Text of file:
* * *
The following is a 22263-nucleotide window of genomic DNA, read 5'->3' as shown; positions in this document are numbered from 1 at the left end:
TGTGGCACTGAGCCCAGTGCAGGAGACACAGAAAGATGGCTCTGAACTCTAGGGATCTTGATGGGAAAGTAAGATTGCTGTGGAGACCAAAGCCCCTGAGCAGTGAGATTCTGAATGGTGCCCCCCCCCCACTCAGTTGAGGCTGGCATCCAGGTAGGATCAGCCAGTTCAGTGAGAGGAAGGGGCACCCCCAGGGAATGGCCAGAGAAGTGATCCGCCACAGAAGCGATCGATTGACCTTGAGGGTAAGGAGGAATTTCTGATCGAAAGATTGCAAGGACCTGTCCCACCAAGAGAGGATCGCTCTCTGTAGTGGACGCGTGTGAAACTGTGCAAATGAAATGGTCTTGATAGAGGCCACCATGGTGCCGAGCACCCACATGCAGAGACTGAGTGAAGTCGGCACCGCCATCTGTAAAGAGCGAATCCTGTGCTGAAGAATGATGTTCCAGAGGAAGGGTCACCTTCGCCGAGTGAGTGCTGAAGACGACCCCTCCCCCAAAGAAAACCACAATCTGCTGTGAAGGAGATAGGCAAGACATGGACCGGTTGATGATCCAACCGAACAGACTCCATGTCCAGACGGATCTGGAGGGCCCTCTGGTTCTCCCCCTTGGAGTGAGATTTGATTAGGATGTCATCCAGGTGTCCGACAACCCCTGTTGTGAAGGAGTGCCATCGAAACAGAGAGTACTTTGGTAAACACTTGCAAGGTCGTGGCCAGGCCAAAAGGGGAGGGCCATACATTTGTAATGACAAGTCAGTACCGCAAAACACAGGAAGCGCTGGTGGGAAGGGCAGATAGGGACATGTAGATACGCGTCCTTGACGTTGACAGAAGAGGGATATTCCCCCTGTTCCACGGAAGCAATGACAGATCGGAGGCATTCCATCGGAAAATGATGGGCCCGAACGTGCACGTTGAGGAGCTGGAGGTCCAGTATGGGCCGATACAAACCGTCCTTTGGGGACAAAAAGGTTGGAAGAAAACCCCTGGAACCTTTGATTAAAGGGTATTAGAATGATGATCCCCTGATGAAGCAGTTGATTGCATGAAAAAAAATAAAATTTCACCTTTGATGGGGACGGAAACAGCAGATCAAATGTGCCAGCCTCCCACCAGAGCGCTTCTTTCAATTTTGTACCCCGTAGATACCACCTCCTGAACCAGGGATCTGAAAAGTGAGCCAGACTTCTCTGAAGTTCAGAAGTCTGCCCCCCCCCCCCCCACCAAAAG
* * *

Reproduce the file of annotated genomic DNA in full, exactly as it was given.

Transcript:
The following is a 22263-nucleotide window of genomic DNA, read 5'->3' as shown; positions in this document are numbered from 1 at the left end:
TGTGGCACTGAGCCCAGTGCAGGAGACACAGAAAGATGGCTCTGAACTCTAGGGATCTTGATGGGAAAGTAAGATTGCTGTGGAGACCAAAGCCCCTGAGCAGTGAGATTCTGAATGGTGCCCCCCCCCCACTCAGTTGAGGCTGGCATCCAGGTAGGATCAGCCAGTTCAGTGAGAGGAAGGGGCACCCCCAGGGAATGGCCAGAGAAGTGATCCGCCACAGAAGCGATCGATTGACCTTGAGGGTAAGGAGGAATTTCTGATCGAAAGATTGCAAGGACCTGTCCCACCAAGAGAGGATCGCTCTCTGTAGTGGACGCGTGTGAAACTGTGCAAATGAAATGGTCTTGATAGAGGCCACCATGGTGCCGAGCACCCACATGCAGAGACTGAGTGAAGTCGGCACCGCCATCTGTAAAGAGCGAATCCTGTGCTGAAGAATGATGTTCCAGAGGAAGGGTCACCTTCGCCGAGTGAGTGCTGAAGACGACCCCTCCCCCAAAGAAAACCACAATCTGCTGTGAAGGAGATAGGCAAGACATGGACCGGTTGATGATCCAACCGAACAGACTCCATGTCCAGACGGATCTGGAGGGCCCTCTGGTTCTCCCCCTTGGAGTGAGATTTGATTAGGATGTCATCCAGGTGTCCGACAACCCCTGTTGTGAAGGAGTGCCATCGAAACAGAGAGTACTTTGGTAAACACTTGCAAGGTCGTGGCCAGGCCAAAAGGGGAGGGCCATACATTTGTAATGACAAGTCAGTACCGCAAAACACAGGAAGCGCTGGTGGGAAGGGCAGATAGGGACATGTAGATACGCGTCCTTGACGTTGACAGAAGAGGGATATTCCCCCTGTTCCACGGAAGCAATGACAGATCGGAGGCATTCCATCGGAAAATGATGGGCCCGAACGTGCACGTTGAGGAGCTGGAGGTCCAGTATGGGCCGATACAAACCGTCCTTTGGGGACAAAAAGGTTGGAAGAAAACCCCTGGAACCTTTGATTAAAGGGTATTAGAATGATGATCCCCTGATGAAGCAGTTGATTGCATGAAAAAAAATAAAATTTCACCTTTGATGGGGACGGAAACAGCAGATCAAATGTGCCAGCCTCCCACCAGAGCGCTTCTTTCAATTTTGTACCCCGTAGATACCACCTCCTGAACCAGGGATCTGAAAAGTGAGCCAGACTTCTCTGAAGTTCAGAAGTCTGCCCCCCCCCCCCCCACCAAAAG